I practice between 3-5 hours a day. I teach a lot, and in an ideal situation, I would like to teach less and practice more.I enjoy practicing very much, the process of improving my playing is the most satisfactory activity I do. This comes after a long time where the practice is perceived as a “must do” activity and is not something youngsters are looking forward to. Our 7 year-old son plays piano, and enjoys it very much, but he does not like to practice, but without  good and disciplined practice there can not be enjoyment of playing. We cannot improve anything we do if we stay within our limits, and do not push ourselves beyond them. Then we only run in circles. Practice is essential. There is no substitute for it.

7. What instrument do you play on? In your book, you touch upon choice of instrument. Could you advise our guitar-playing readers how one chooses an intrument? I know it’s not an easy answer, but perhaps a few salient points.

I currently play an instrument made by Steve Connor, an American guitar-maker.

If you do not know how to choose and instrument, you should try to find those who do. You can ask good players, teachers, go to the music store with someone who can listen to you play several instruments and give you feedback. The internet is a great tool; it can connect you with the forums. People are eager to share information. Do a lot of research before buying an instrument!

8. Do you play any other instrument apart from guitar?

No, I do not. During the schooling process we all need to learn a bit how to play the piano, but that is just very basic.

9. Tell us a little about your concert program, and what prompted its choice.

I will be playing 5 Préludes by Heitor Villa-Lobos, Brazilian composer, and these are really one of the standards in the classical repertoire. So are the Variations on a theme by Mozart, written by Fernando Sor. I like to play some of the standard repertoire, as well as less-well known works that deserve greater recognition. Such is the case with Café pieces by Vojislav Ivanovic, (former teacher of mine when I was attending Music High School in Sarajevo) as well as Suite Out of Africa by a friend of mine, Alan Thomas. The program will be completed by what to me is one of the best pieces written for guitar, Invocacion y Danza by Joaquin Rodrigo. I like to play the music that has Spanish and Latin-American influence, and suits guitar perfectly. I hope the audience will like it.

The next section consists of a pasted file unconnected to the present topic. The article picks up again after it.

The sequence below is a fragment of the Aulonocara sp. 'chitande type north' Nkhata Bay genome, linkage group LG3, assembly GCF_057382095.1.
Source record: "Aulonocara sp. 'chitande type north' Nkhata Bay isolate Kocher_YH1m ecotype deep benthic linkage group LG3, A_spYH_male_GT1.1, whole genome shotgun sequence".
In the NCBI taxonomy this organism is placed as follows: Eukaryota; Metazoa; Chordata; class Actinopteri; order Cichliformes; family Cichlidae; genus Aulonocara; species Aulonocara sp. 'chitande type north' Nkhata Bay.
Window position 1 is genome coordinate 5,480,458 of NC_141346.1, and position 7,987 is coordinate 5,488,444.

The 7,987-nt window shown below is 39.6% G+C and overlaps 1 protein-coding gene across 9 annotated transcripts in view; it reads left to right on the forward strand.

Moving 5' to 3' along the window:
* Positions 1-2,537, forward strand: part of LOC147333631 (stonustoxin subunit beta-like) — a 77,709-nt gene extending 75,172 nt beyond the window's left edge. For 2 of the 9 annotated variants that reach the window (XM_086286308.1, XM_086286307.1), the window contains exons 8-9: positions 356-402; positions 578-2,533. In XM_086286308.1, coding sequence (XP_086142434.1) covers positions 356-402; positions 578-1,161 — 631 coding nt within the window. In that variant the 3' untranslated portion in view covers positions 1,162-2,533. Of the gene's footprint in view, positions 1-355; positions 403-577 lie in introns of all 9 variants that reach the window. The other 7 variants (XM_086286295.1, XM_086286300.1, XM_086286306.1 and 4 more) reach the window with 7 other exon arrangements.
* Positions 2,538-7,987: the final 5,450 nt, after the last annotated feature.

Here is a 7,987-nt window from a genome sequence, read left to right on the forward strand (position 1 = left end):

10. You have a direct connection with two of the composers, Vojislav Ivanovic, and Alan Thomas, the former being your teacher, and both of them friends of yours. Were you their muse when they wrote these works?

No I was not. Vojislav wrote these pieces in the 80s, and gave me the copy when I worked with him in Sarajevo. I wanted to learn from him, and he was another great teacher. Alan is a friend with whom we cooperate, asking him to make arrangements of different pieces for us. He did some arrangements of the Balkan melodies (the part of Europe where I come from), and we have recorded those pieces in our duo’s CD called Balkan Project. We also have from him a piece called Variations on theme Carnival in Venice, arranged for us, upon the works of Tarrega and Briccialdi. Alan often asks me to review some of his compositions, to give him a feedback while he is composing, and I like doing that. He composed Out of Africa, and I heard it, liked it and decided to play it. Interestingly, one of my hosts here in Delhi, was asking me yesterday where he can get the music and start learning it. I was glad to hear that.

11. Will you be offering masterclasses while you are in Goa?

No, but I will be in Kolkata, conducting a workshop from May13th-19th, and if there are those interested in coming to the workshop, which will also include a national guitar competition, they can contact Mr. Avik Saha for the details: M +91 9830052766 • E avik@saharay.com.

(An edited version of this article appeared in the Navhind Times on 9 May 2012)